Be alarmed when the foundation of that growth is a simple and widely recognised truth which gets combined with a unifying vision that the growth contributes positively to society.

Growth will always be characterised as an appropriate reaction to demand. Capital will chase those prospects for growth. Valuations will rise. Supply will surge beyond demand. Poor business practices and fraud will follow when insiders understand the imbalance and are desperate to keep the party going.

We have passed through a period of low interest rates and plentiful capital. There is little doubt we will uncover similar stories as the world adjusts to the new normal. Where are the issues and what are the foundational truths and unifying visions that are justifying an unrealistic view of the future? I’m not 100% sure.

It could be in private assets which apparently offer higher returns and less volatility than the same assets trading publicly. These assets still haven’t been marked to market despite the fastest increase in interest rates in history and teetering public markets.

It could be in zombie companies operating in industries with supposed exponential growth that is always just around the corner. They took a page from Milken’s junk bond approach and just kept rolling over their debt in a low interest rate and permissive environment.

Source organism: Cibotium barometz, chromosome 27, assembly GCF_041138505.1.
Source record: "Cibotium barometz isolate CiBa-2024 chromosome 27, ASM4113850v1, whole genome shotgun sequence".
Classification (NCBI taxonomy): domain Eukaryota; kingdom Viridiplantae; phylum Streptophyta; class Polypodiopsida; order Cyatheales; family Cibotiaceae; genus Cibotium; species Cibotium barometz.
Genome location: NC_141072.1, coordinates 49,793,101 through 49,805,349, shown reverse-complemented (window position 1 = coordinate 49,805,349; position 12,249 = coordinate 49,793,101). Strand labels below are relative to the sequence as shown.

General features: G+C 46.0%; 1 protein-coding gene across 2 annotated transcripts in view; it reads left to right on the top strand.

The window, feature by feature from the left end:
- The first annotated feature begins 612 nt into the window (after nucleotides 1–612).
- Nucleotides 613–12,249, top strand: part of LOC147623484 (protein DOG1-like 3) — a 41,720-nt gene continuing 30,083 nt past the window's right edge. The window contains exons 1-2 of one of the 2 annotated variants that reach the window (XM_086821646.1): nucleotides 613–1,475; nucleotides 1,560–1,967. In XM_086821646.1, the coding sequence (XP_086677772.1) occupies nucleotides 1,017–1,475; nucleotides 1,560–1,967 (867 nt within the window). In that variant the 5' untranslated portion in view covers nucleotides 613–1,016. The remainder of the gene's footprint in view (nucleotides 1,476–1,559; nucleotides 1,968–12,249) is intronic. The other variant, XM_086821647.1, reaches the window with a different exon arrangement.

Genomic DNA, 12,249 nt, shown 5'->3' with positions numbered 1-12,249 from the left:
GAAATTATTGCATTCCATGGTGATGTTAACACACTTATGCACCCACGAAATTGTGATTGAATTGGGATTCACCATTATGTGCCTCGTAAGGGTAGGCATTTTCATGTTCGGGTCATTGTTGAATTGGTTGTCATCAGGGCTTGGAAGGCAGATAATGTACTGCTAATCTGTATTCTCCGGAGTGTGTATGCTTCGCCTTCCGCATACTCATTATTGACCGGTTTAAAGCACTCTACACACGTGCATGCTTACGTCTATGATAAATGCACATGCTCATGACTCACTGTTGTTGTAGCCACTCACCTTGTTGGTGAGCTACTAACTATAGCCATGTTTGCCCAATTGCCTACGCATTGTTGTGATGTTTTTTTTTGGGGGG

It could be in the opaque world of private credit where underwriting standards are apparently superior without the bothersome meddling of regulators. Perhaps it is commercial real estate, Chinese residential real estate or heavily indebted consumers and governments. It could be crypto or NFTs which are already teetering as fraud gets uncovered.

A good place for drawing up your own list is to pick a thematic ETF that has been issued in the last few years. AI? Decarbonisation? A good story may not mean a good investment opportunity. Are all of them overhyped narratives waiting to collapse? Of course not. But some undoubtably are.

These stories will seem obvious in retrospect but they will all follow patterns we’ve seen time and time again. I for one am happy to stay ensconced in the world of profitable and boring companies who regularly go through the monotonous activity of paying dividends. these are the companies that will benefit from new breakthroughs without the ruinous competition.